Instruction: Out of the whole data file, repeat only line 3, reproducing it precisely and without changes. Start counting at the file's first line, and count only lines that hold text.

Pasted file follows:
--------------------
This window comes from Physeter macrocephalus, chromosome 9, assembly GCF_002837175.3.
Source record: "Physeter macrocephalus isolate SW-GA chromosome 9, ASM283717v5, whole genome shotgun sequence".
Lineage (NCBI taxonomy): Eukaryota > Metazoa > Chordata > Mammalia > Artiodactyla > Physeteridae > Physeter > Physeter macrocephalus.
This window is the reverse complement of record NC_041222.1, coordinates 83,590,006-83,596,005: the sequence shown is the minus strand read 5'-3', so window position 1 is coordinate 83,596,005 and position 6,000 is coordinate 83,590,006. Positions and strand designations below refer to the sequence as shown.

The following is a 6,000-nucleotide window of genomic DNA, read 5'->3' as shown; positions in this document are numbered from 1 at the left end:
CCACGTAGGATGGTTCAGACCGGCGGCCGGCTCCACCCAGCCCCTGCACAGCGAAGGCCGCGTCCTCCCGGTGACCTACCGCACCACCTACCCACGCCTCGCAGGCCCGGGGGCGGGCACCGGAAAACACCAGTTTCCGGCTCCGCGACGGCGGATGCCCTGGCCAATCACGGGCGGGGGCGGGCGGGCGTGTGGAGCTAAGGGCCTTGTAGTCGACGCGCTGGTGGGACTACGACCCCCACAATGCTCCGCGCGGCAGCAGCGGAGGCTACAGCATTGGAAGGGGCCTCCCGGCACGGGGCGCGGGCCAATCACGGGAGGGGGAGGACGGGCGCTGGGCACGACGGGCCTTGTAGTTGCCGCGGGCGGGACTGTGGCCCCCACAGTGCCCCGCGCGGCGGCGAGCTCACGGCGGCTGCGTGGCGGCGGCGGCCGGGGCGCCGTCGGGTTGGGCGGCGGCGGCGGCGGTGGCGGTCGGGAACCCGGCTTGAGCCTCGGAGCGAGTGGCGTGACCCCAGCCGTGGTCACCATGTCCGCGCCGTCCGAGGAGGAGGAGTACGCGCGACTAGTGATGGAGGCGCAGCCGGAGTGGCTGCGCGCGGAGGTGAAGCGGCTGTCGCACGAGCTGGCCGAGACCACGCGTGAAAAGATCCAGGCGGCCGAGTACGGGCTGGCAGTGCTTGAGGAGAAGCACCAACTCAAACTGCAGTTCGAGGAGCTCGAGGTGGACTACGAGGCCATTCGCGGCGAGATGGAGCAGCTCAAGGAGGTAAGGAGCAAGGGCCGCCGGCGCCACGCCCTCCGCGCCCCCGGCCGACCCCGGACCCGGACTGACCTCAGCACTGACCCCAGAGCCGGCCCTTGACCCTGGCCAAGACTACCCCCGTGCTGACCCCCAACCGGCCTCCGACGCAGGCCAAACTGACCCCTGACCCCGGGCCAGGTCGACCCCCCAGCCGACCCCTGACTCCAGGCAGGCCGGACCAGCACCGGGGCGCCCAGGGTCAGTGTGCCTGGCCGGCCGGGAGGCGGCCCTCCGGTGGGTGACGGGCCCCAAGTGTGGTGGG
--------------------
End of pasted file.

Lineage (NCBI taxonomy): Eukaryota > Metazoa > Chordata > Mammalia > Artiodactyla > Physeteridae > Physeter > Physeter macrocephalus.